Addison, my mom and I (photo courtesy of my brother--he uses a professional Nikon camera)

Chocolate cake (recipe from Crumb Boss)
  • 1 cup cocoa powder
  • 1 1/2 cups all purpose flour
  • 1/2 tsp baking powder
  • 1/4 tsp salt
  • 8 oz butter, softened
  • 2 1/4 cups sugar
  • 5 eggs
  • 6 oz buttermilk
  • 1 TBSP vanilla extract
Chocolate cake directions
Preheat oven to 350 degrees F.

In an electric mixer, cream the butter and sugar. While the butter is creaming, sift all dry ingredients (cocoa powder, flour, baking powder, salt) in a medium sized bowl and set aside.

Add eggs to the butter mixture, one at a time.  Then add half the dry ingredients. Mix well.

Add half the buttermilk and then the remainder of the dry ingredients. Finally, add the rest of the buttermilk and then the vanilla extract.

Bake in three 8-inch round pans for 35 minutes or until center is springy. (I used three 10-inch pans and baked for 25 minutes).

Whipped cream filling and frosting ingredients (from Crumb Boss)
  • 2 cups heavy cream
  • 1/4 cup confectioners sugar (or to taste if you like sweeter or less sugar)
  • Gelatine mixture (directions below; I used 1/2 tsp of cream of tartar instead)
Whipped cream directions
If using gelatine, "bloom" 1 TBSP of gelatine in 1/4 cup of cold water for 5 minutes.

While gelatine is "blooming," whip the cream in a stand mixer (or a handheld one). Slowly add the confectioners sugar and cream of tartar (if using) until you reach stiff peaks.

Melt 1 TBSP of the gelatine mixture in the microwave on low for about 10 seconds or until melted. Add the mixture to the whipped cream to help it stabilize. (Again, I did not use gelatine so I skipped this step.)

Brown derby cake filling
  • Strawberries, hulled and sliced
  • Canned peaches, drained (can use pre-bought or homemade peach pie filling)
  • 1 banana, sliced
Brown derby cake directions (you can view Crumb Boss' video tutorial here)
Put one layer of the chocolate cake down on a cake pedestal or a cake board. Build a whipped cream "wall"  around the circumference of the cake. Do this twice so you have two layers of whipped cream. Crumb Boss uses a large star tip, but any tip will do.

Fill the inside of the cake with  peaches, strawberries and bananas.

Add more whipped cream to the top of the cake so your cake now looks like a pyramid on the top.

Take the second layer of cake and crumble it so you have a lot of small crumbs and set aside. (I added a second layer of cake, whipped cream and fruit filling and crumbled the third layer instead.)

With the final layer of cake, cut a wedge out of it so it looks like Pac-Man. Fold the Pac-Man layer into a cone and set it on top of the cake. (I ran out of whipped cream so I skipped this step. Instead, I crumbled this layer and used it as the exterior crumb for the cake.)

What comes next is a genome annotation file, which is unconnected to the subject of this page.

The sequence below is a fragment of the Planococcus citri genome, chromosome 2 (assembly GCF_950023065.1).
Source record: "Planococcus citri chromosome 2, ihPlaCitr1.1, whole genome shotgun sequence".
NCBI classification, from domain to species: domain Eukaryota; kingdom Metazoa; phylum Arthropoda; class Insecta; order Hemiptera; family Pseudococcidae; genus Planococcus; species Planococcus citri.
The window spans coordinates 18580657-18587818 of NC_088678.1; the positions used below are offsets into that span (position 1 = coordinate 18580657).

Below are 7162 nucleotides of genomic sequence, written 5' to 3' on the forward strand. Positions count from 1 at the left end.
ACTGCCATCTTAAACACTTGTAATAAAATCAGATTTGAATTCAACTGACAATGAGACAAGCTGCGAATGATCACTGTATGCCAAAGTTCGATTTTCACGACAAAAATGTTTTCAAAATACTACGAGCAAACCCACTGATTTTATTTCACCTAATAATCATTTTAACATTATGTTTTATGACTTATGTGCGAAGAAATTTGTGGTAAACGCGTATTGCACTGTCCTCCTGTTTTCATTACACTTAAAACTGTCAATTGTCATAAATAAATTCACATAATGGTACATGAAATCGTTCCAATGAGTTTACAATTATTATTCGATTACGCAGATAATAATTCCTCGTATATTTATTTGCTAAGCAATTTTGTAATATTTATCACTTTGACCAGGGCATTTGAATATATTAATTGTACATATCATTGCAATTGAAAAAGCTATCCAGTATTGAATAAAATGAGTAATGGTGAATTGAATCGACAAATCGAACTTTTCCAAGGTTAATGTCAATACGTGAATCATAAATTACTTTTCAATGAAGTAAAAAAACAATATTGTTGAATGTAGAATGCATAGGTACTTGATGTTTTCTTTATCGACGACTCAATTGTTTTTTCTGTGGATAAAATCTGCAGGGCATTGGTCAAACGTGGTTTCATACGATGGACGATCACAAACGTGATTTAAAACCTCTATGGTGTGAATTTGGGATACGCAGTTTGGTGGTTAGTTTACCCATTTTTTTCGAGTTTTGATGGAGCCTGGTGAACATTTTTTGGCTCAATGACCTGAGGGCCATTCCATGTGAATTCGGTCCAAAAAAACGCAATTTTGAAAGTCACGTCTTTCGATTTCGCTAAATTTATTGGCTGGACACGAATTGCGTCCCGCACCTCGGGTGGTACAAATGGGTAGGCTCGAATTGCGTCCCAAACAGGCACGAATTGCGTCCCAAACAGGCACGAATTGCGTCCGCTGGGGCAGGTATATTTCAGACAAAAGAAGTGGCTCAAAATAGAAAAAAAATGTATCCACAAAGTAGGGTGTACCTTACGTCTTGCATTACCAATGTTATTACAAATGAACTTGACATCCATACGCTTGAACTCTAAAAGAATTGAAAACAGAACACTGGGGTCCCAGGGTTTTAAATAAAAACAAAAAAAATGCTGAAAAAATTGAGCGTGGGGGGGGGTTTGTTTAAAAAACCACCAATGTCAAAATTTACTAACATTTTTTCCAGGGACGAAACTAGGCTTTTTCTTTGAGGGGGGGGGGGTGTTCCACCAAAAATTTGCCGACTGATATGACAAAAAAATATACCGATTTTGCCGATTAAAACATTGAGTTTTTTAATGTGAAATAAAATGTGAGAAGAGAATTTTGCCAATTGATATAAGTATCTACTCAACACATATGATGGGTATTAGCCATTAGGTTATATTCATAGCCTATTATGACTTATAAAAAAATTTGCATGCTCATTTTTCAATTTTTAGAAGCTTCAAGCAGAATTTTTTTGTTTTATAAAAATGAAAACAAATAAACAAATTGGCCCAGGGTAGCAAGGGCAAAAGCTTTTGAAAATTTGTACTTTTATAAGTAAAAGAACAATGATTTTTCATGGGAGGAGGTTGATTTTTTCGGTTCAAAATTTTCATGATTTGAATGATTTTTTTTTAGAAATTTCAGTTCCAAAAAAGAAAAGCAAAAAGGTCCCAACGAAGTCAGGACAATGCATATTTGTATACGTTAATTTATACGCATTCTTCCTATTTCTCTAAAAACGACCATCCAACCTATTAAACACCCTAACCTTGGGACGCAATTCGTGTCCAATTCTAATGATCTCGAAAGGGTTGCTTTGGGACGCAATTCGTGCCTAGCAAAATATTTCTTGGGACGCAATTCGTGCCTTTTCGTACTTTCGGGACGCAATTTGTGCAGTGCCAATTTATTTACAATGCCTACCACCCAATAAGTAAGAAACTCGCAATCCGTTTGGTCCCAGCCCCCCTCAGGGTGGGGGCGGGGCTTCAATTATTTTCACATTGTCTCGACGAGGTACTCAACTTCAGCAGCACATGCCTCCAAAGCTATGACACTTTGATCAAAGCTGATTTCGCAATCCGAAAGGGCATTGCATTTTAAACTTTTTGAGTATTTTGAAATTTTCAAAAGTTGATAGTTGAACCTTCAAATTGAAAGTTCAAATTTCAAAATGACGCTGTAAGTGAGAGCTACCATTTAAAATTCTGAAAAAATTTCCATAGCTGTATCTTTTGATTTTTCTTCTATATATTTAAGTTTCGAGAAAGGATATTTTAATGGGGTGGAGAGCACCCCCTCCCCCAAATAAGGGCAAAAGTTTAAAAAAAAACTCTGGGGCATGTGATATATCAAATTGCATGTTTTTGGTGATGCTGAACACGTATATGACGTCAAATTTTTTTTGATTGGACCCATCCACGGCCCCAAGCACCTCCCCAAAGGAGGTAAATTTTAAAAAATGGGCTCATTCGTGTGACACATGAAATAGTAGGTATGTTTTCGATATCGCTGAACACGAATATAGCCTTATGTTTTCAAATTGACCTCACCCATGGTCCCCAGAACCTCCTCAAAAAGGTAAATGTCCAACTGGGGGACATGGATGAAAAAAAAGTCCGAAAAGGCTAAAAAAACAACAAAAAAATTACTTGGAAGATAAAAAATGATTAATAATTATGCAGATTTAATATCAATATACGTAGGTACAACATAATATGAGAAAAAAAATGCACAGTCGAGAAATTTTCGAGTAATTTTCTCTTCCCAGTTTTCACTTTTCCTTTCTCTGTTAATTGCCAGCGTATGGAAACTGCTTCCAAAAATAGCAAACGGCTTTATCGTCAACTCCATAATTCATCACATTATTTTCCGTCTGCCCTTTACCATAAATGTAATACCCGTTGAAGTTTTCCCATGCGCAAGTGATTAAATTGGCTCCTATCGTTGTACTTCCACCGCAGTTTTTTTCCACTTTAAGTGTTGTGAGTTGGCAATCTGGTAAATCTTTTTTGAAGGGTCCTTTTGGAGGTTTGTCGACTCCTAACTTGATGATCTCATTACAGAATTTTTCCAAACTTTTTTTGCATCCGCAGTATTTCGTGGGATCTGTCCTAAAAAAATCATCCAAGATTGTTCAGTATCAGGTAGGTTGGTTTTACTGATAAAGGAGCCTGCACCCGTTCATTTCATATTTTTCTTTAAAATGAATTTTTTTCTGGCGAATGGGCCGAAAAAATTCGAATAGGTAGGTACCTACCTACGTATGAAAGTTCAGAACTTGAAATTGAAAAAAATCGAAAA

Using an offset spatula, smooth out the whipped cream all around the top and the sides of the cake. To get a perfectly smooth surface, use a parchment cut into the shape of a triangle and using one swift motion, drag the parchment from the bottom to the top of the cake and over to the other side. (I did not do this step.)

Add the cake crumbs over the cake and garnish with additional strawberries if desired.

Source: Crumb Boss

Sunday, April 22, 2012

Vanilla bean cupcakes with vanilla bean buttercream

As you all know, my daughter Addison turned 2 last weekend. Since I constantly bring treats into her daycare, I knew that this day would be no different. I had to submit my ingredient list to the school in advance to check for potential allergens.  I didn't want to make anything too fancy since the people enjoying my sweets would be mostly 2-year olds. Most of them are only familiar with vanilla or chocolate so I opted to keep the flavors simple.

Because I bought a 1/4 pound package of Madagascar vanilla beans a while ago, I wanted to use them for Addison's birthday cupcakes. I found these vanilla bean cupcakes with vanilla bean buttercream on My Baking Addiction. I was able to bake and frost these in less than an hour, so this recipe was not time-consuming at all.

These cupcakes were nice and fluffy and didn't get dry overnight. I devoured the one cupcake without the frosting but did have a little taste from the bowl - it is full of vanilla bean flavor and is the perfect buttercream. I heard that Addie's classmates and teachers enjoyed eating these!

Cupcake Ingredients
  • 2 1/4 cups cake flour (I used all purpose flour and removed 4.5 tablespoons of it and replaced it with 4.5 tablespoons of corn starch)
  • 1 tablespoon baking powder
  • 1/2 teaspoon kosher salt
  • 1 1/4 cups whole milk, room temperature
  • 4 large egg whites, room temperature
  • 1 stick (8 tablespoons) unsalted butter, at room temperature
  • 1 1/2 cups sugar
  • seeds scraped from one vanilla bean
  • 2 teaspoons pure vanilla extract
Buttercream Ingredients
  • 3 sticks unsalted butter, softened
  • seeds scraped from one vanilla bean
  • 2 teaspoons clear vanilla extract (this helps maintain the bright white color)